Make the leash part of the game, not something that stops the game: The leash is something that connects you and your dog in case of emergency, not something that should create a challenge between the two of you. So, it is important that your dog understand that the leash is a good thing. It is not something to get overly excited about (because putting a rambunctious dog on leash will probably lead to the pulling behavior that you don’t want to reinforce) and it is not something to dread. Be sure to build good associations with the leash, which means don’t pull back if your dog begins to pull, and — this shouldn’t need to be stated — never yank, drag, or hit your dog with a leash. If you want your dog to walk next to you, be someone enjoyable to walk next to.
Never work on leash training (or any training) when you’re feeling impatient, stressed or angry: Your dog is perfectly aware of your mood and emotionally responds to your inner tension. If you try to work with your dog when you aren’t in a calm, positive place, you’ll make your dog impatient, stressed, frustrated or even fearful. This just sabotages the lesson, and perhaps even undoes some of the training you worked so hard to achieve by eroding the fun and trust of your training sessions. If you feel a hint of impatience or frustration coming on, find a positive note on which to end the session and end it.
Be random: Avoid having a routine for where you go, the pace you go, and the rate at which you reward. Randomly stop, turn around, turn a corner, speed up, slow down … make the walk an interactive game and the dog’s attention will stay on you. Your dog will be wondering what’s going to happen next and how he can earn a reward. He’ll want to stay next to you because you are the most fun thing around!
Start small, and work up from there: If your dog is easily distracted, start inside your home where the environment presents as few distractions as possible. You become the most interesting thing around, playing the most interesting game with the most interesting rewards. Move on to short walks around the neighborhood, and then on to longer walks in more distracting and stimulating situations. Add only enough additional challenge that you think your dog will be able handle or quickly grasp — and only enough distraction that you as a handler will be able to overcome with your dog — so you set yourselves up for success. Pushing your dog too far too soon will only mean that your training will take even more time.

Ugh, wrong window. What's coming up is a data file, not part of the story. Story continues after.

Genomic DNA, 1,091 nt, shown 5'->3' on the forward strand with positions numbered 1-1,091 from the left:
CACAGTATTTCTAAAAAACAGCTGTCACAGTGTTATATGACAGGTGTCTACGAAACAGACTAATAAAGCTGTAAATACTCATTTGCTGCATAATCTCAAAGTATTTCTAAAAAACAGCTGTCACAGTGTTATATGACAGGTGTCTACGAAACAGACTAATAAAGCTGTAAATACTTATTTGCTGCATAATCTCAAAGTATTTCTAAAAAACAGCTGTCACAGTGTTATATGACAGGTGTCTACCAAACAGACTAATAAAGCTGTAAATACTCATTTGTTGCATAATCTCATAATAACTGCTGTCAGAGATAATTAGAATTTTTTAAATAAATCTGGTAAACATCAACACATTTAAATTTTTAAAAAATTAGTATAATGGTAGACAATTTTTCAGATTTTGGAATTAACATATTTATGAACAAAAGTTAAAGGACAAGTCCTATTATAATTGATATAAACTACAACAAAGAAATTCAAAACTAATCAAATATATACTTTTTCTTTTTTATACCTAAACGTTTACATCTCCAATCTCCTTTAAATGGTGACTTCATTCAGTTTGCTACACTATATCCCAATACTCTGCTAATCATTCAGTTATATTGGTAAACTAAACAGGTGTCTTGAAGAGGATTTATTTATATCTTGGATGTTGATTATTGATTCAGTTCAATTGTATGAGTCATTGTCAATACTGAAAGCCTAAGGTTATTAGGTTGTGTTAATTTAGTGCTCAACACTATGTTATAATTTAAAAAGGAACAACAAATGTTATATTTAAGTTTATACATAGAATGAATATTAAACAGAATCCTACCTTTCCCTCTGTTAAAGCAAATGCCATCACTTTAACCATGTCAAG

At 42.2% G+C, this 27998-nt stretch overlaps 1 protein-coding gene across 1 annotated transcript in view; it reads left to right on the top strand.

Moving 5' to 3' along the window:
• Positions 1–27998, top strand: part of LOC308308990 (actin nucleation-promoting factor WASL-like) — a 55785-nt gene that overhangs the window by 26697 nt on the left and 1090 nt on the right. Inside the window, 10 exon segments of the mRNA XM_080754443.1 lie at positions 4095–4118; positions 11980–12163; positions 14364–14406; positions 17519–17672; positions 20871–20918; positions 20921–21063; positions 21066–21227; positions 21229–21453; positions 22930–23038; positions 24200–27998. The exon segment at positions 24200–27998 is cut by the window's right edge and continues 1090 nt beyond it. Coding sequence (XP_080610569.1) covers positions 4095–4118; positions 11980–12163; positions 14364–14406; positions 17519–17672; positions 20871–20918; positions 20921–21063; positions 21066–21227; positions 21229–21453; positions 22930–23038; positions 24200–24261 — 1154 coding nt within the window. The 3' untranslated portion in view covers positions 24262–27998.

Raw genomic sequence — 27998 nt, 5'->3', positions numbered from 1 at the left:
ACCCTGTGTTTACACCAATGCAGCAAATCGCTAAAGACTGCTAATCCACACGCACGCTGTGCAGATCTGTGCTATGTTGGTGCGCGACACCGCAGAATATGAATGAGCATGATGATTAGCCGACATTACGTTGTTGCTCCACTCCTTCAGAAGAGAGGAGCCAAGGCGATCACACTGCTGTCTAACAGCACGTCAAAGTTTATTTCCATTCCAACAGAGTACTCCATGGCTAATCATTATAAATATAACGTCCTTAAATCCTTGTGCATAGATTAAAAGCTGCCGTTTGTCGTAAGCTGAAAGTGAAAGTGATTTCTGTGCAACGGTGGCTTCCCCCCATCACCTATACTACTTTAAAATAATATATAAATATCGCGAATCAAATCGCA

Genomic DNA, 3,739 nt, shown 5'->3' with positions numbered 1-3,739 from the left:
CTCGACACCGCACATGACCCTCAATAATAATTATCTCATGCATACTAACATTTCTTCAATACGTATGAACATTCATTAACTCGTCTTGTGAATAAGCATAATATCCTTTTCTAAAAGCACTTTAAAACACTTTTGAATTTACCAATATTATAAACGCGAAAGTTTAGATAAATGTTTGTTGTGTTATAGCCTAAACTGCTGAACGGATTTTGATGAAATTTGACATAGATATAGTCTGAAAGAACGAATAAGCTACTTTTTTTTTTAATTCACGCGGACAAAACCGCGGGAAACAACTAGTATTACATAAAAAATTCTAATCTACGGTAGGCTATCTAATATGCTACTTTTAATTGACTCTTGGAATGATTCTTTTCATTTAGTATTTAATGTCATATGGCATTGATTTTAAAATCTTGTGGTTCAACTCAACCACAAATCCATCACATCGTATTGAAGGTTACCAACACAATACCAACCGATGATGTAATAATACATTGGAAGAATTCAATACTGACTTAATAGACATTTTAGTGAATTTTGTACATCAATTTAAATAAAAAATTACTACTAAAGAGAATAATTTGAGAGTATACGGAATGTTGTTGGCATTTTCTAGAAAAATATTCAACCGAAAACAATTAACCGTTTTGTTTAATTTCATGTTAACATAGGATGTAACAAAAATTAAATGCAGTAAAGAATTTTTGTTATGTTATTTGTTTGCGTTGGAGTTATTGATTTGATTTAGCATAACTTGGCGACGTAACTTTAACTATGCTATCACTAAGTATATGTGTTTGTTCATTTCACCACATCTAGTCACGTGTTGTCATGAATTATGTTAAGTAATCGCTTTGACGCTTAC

Know your dog and be patient: You may have been walking with your dog pulling on leash for years before deciding to get serious about training. If this is the case, know that you are going to need to un-do a lot of ingrained behavior. For some dogs, they may pick up what you want quickly. Depending on your dog’s personality and your skills as a trainer, it could be a matter of only a couple weeks before you’re on the road to consistent loose leash walking. But for many dogs (dare I even say most dogs), it takes a lot of time to end a bad behavior and replace it with a good behavior. By having realistic expectations of your dog’s abilities for picking up a new and very difficult trick, and by having a realistic view of how you’re doing as a trainer, you’ll be able to better maintain that patient approach and make more progress overall.
End the session on a high note: Perhaps one of the most important things about training — as important as when and how to reward, even as important as knowing how to get your dog’s attention back on you when distracted — is to end the training session after a moment of success and positive reinforcement. When a dog ends a lesson knowing what he did right and getting a reward for it, it will be easier for him to remember his training and behave accordingly when you begin your next session. By ending on a high note, you’re helping to assure your next session will be a step forward instead of a step back.